A. Koszycki's Declaration

Koszycki was Timothy Farrell's executive assistant from 2000-2005. Her declaration is offered to authenticate the allegedly defamatory email that Timothy Farrell sent to hardware industry leaders on May 28, 2004, rebutting American Hardware's contention that the e-mail was never sent.

William Farrell seeks to strike the declaration because the defendants never disclosed Koszycki as a witness. However, under Federal Rule of Civil Procedure 26, disclosure was unnecessary because her testimony is offered to rebut American Hardware's contention that the email cannot be authenticated. "Rebuttal witnesses are oftentimes not known until after the trial is commenced because the need to call such a witness may not arise until the opposing party introduces an argument in issue or a fact during the course of the trial which must now, unexpectedly, be rebutted." Matthews v. Commonwealth Edison Co., No. 93 CV 4140, 1995 WL 478820, at *3 (N.D. Ill. March 24, 1995).

American Hardware also argues that Koszycki's declaration should be stricken because her statements that the e-mail was sent are speculative. However, a cursory review of Koszycki's declaration reveals that she claims first-hand knowledge of the e-mail: she stated that she reviewed and filed it "after it was prepared and sent by Timothy Farrell to several people in the hardware industry." Koszycki Declaration [921-22], Ex. 148 at ¶ 3. Accordingly, the declaration is based on first-hand knowledge and admissible.

B. Alberts' Declaration

William Farrell's second motion to strike is aimed at the declaration of Michael Alberts, a former American Hardware employee who served as manager of events and expositions and, later, director of trade events. Farrell objects to portions of Alberts' declaration in which he recalls a variety of statements he heard William and Timothy Farrell make about Reed and Freeman. Farrell contends that Alberts' recollections are "conclusory," but the court has reviewed them and they are based upon statements William and Timothy Farrell allegedly made in Alberts' presence. Farrell's arguments that the recollections are conclusory is thus unavailing.

However, the court agrees with Farrell that Albert's recollection that William and Timothy Farrell "did not care if the allegations of unlawful conduct by Reed and Freeman were true or not because they were concerned about winning the hardware show battle against Reed" is merely speculation and is not based on any statement made by either Farrell. See Fulmore, 423 F. Supp. 2d at 869 n.2; U.S. ex rel Robinson, 2002 WL 31109387 at *5. Accordingly, this statement will be disregarded.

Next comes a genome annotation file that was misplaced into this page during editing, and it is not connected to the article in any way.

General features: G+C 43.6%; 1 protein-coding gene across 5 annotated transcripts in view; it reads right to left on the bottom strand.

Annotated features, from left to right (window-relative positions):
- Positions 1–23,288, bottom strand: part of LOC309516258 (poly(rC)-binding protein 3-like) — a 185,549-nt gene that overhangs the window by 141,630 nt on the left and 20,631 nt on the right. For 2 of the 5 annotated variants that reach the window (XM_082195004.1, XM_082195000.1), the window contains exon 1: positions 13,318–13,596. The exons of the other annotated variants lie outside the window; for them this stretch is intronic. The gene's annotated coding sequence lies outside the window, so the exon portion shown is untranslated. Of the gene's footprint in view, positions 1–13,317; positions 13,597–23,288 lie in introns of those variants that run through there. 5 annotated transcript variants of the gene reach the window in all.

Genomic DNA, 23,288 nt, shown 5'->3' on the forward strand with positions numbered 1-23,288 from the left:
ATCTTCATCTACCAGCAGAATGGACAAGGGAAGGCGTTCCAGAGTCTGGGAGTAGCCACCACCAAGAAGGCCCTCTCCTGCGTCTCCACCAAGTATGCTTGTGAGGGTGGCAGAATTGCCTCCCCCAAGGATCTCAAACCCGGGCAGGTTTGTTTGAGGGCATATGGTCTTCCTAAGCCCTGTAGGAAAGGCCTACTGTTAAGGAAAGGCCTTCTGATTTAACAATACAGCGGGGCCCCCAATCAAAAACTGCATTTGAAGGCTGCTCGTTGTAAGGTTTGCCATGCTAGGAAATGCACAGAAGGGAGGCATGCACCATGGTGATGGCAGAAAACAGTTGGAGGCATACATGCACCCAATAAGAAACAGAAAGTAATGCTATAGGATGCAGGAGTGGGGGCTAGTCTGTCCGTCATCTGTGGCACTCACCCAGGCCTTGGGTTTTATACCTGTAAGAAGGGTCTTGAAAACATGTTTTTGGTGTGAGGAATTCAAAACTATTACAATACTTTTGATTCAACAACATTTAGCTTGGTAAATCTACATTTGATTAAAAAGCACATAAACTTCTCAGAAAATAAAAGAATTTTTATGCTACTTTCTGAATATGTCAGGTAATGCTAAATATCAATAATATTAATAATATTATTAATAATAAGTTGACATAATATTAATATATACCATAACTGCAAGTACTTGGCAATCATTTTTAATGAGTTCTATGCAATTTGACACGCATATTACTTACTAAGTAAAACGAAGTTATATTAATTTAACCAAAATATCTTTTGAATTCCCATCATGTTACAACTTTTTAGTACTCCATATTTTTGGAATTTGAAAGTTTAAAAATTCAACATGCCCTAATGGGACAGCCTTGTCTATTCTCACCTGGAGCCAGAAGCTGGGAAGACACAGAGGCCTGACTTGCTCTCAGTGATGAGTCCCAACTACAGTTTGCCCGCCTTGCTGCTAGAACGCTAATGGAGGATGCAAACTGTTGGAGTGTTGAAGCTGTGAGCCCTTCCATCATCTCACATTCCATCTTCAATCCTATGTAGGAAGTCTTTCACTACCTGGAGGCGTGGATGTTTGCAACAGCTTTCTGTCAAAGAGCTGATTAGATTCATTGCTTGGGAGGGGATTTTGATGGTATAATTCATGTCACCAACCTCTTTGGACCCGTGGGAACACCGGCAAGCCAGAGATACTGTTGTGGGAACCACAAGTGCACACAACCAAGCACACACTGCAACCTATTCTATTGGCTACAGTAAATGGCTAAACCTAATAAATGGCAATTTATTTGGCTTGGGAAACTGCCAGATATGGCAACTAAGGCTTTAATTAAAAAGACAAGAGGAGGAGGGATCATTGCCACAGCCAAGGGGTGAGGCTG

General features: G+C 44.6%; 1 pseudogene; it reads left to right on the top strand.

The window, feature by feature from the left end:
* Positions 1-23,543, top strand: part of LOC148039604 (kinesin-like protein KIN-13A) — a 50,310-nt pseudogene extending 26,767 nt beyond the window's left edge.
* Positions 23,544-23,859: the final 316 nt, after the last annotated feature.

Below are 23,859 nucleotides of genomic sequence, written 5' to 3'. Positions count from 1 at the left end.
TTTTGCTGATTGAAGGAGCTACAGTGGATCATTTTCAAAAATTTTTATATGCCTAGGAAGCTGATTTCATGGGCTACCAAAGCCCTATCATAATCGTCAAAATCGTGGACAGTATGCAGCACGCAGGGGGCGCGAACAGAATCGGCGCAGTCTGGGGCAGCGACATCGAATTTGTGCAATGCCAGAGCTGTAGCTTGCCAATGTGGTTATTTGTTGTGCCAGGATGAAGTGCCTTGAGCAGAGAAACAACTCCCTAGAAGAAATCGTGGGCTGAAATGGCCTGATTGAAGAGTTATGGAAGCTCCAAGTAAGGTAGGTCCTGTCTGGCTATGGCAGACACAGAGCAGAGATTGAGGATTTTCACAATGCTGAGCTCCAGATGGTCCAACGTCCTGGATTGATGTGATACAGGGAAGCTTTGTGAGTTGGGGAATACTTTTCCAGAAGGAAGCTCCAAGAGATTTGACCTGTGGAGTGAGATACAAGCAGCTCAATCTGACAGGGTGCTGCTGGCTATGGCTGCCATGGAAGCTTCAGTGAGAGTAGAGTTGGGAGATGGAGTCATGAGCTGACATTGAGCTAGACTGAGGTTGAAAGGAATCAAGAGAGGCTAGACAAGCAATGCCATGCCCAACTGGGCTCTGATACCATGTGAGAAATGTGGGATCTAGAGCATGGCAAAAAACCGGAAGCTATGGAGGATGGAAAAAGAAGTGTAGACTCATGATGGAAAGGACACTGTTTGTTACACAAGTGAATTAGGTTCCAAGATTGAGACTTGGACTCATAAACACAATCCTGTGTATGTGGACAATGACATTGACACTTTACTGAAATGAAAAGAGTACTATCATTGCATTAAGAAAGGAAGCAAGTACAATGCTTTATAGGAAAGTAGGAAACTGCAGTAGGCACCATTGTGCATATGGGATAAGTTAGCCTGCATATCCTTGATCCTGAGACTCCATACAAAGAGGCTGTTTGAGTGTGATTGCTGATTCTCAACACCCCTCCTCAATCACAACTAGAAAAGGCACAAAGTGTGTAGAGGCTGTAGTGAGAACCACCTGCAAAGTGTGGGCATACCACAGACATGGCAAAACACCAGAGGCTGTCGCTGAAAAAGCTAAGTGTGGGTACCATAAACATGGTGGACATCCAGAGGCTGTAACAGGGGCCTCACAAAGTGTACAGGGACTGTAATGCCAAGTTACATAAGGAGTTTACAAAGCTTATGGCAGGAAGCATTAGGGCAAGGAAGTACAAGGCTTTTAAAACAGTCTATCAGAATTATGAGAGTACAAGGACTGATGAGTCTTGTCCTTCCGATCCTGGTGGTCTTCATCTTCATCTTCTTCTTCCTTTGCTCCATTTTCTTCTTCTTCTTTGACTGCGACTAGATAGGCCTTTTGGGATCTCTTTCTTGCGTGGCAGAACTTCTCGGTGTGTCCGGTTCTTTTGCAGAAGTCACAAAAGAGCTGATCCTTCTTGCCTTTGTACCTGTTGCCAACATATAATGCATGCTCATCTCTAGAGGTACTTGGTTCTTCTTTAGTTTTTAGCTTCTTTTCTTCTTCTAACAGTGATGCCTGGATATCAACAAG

ANALYSIS

A. Summary Judgment Standard

The court now turns to the arguments in favor of summary judgment made by William Farrell, Timothy Farrell and American Hardware. Summary judgment is appropriate when there is no genuine issue as to any material fact and the moving party is entitled to judgment as a matter of law. Fed. R. Civ. P. 56(c); Celotex Corp. v. Catrett, 477 U.S. 317, 322 (1986). The evidence is viewed in the light most favorable to the nonmoving party; the court will not make credibility determinations or weigh evidence. Anderson v. Liberty Lobby, Inc., 477 U.S. 242, 255 (1986). The party that bears the burden of proof on an issue may not rest on the pleadings or mere speculation, but must demonstrate affirmatively that there is no genuine issue of material fact that requires a trial to resolve. Celotex Corp., 477 U.S. at 324.

B. Defamation

Under Illinois law,*fn4 a plaintiff alleging defamation must show that the defendant made a false statement about the plaintiff, the defendant made an unprivileged publication of that statement to a third party, and the publication caused damages. See Solaia Technology, LLC v. Specialty Pub. Co., 852 N.E.2d 825, 839 (2006). "A statement is considered defamatory if it tends to cause such harm to the reputation of another that it lowers that person in the eyes of the community or deters third persons from associating with her." Skolnick v. Correctional Medical Svcs., Inc., 132 F. Supp. 2d 1116, 1123 (N.D. Ill. 2001) (quoting Bryson v. News America Pub., Inc., 672 N.E.2d 1207, 1215 (Ill. 1996).

However, American Hardware and the Farrells argue that they are not liable for the allegedly defamatory statements identified in Reed and Freeman's counterclaims for several reasons. The reasons are as follows: (1) their statements fall under the fair comment privilege; (2) their statements fall under the qualified privilege; (3) the Farrells are not personally liable for defamatory statements attributable to American Hardware; (4) Timothy Farrell's statements were opinions protected under the First Amendment; and (5) Reed and Freeman are public figures and they cannot show that American Hardware and the Farrells acted with actual malice. Alternatively, American Hardware and Timothy Farrell argue that Reed and Freeman have failed to identify any evidence that several of the statements alleged were defamatory.

The court will address each argument in turn.

1. Fair Comment Privilege Individual Liability for Corporate Conduct